|Toronto has make-up to go all the way.|
I've been a baseball fan for a long time, but never with the Blue Jays going so good. On Saturday, Toronto routed Kansas City, 12-2, extending it's lead atop the American League East in typical, feel-good fashion. I took the opportunity to watch this game live, and was mightily-impressed by the powerful team spirit on display. In every way, Toronto's current success is a collaborative effort; players not trying to do too much, coaches instructing a simplified game, fans buying into a long-overdue adventure. I saw a team, nay organisation, which believes strongly in it's own ability; a collection of wily professionals which has trust in every man; a Blue Jays Nation driving towards October baseball for the first time since 1993. It's great to see the loyal Toronto fanbase finally rewarded with a summer in the limelight; a competitive Canadian team adding immeasurably to the overall excitement of Major League Baseball. Even as a neutral, I'm enjoying every minute.
In the aforementioned game at Rogers Centre, where Toronto set a club record with the first eight men reaching base successfully against Royals rookie Aaron Brooks, we saw plenty of the relentless, utilitarian approach which characterizes Blue Jays baseball. Every starter collected at least one hit, with the exception of centre-fielder Anthony Gose; seven separate players scored runs, including the imposing Adam Lind with four; and Marcus Stroman, a temporary sixth starter, pitched strongly for the win. However, I was struck by the ultra-professional approach of this Toronto ballclub; the powerful togetherness and eminent camaraderie which doesn't show-up in the boxscore but provides grist for consistent success. Nobody attempts to play hero. Nobody gets above his station. Nobody feels pressure to be That Guy. Rather, the Blue Jays, more than most teams I've seen in recent years, seem to have impenetrable faith in one another. They're patient, more than willing to pass the offensive baton, and respectful to the game of baseball.
In a complex media age, we've somehow devolved into looking at beards and wild walk-off celebrations as a barometer of team chemistry. The 2014 Toronto Blue Jays don't necessarily subscribe to those showy, ostentatious concepts, but, let me tell you, they have a fine togetherness. They have the make-up to go all the way, and it feels a lot like destiny.
On Saturday, I saw a team of solid veterans playing baseball the right way. In guys like Lind, Edwin Encarnacion and Dioner Navarro, they have consummate professionals familiar with the ups-and-downs of a marathon baseball season. They realise that this game will hurt more than it will thrill and, accordingly, take a tremendously even-keeled approach. The experienced core sets an exemplary tone, riding the waves of success and failure with poise and honour. This allows Toronto to remain fresh and stay true to their distinctive philosophy. At one point Saturday, the camera panned to the Blue Jays' bench, where every player sat immersed in the game. They paid attention, discussed the game. They were together, literally and metaphorically.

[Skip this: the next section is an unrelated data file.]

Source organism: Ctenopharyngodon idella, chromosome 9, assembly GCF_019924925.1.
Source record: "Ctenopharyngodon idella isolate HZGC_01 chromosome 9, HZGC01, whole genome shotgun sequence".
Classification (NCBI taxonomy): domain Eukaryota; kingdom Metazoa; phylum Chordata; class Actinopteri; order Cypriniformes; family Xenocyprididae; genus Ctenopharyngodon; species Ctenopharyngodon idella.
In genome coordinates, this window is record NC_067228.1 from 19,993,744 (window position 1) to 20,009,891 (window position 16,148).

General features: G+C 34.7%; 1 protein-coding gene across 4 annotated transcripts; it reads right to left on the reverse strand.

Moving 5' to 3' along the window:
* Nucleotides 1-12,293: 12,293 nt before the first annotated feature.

Jose Bautista embodies this intangible ethos more than anybody. The right fielder is regularly seen instructing on the field and in the dugout. Like any great player, he loves to speak baseball. One can see it on television, when Jose chats to Encarnacion or Melky Cabrera, a player he has tutored especially this season. Rarely does a team's marquee superstar assume such an up-front leadership role, and even more rarely does it work to such effect. It's truly brilliant to watch.
But don't let all this team spirit stuff detract from the actual talent of these ballplayers. Bautista is a quintessential All-Star. Jose Reyes continues to transform ballgames with searing speed. Encarnacion just blasted 16 home runs in the month of May, a feat matched only by Mickey Mantle in the history of American League baseball. At present, the Blue Jays are playing a brand of baseball which fits the tremendous skill and impressive spirit of their players. Again, we see the collaborative nature of their success: the creative Front Office blending a multi-talented team, a perceptive coaching staff and a sagacious team together before passionate fans. Simple.
Well, maybe not simple! The Blue Jays have experienced plenty of lean years whilst dreaming of such success. As I grew-up, in an age of American League baseball dominated by Steinbrenner capitalism and Epstein innovation, Toronto often resembled a forgotten team. Sure, Frank Thomas cranked some mammoth home runs and Doc Halladay smothered opposing hitters every fifth day, but, otherwise, the Blue Jays barely registered on the radar of contemporary fans. We were fed a steady diet of Red Sox-Yankees by ESPN; Toronto's perennial struggle both a cause and factor of this phenomenon.
Yet, deep down, I always had a hunch that, when they really get rolling, the Blue Jays would be a fun team to watch. We've all seen the clips of Joe Carter. We've all seen occasionally-large crowds go wild at Rogers Centre. We've all seen the unique culture of Canadian baseball.
Now, that heritage is being honoured by a vibrant new team, which continues to author magical moments all of it's own.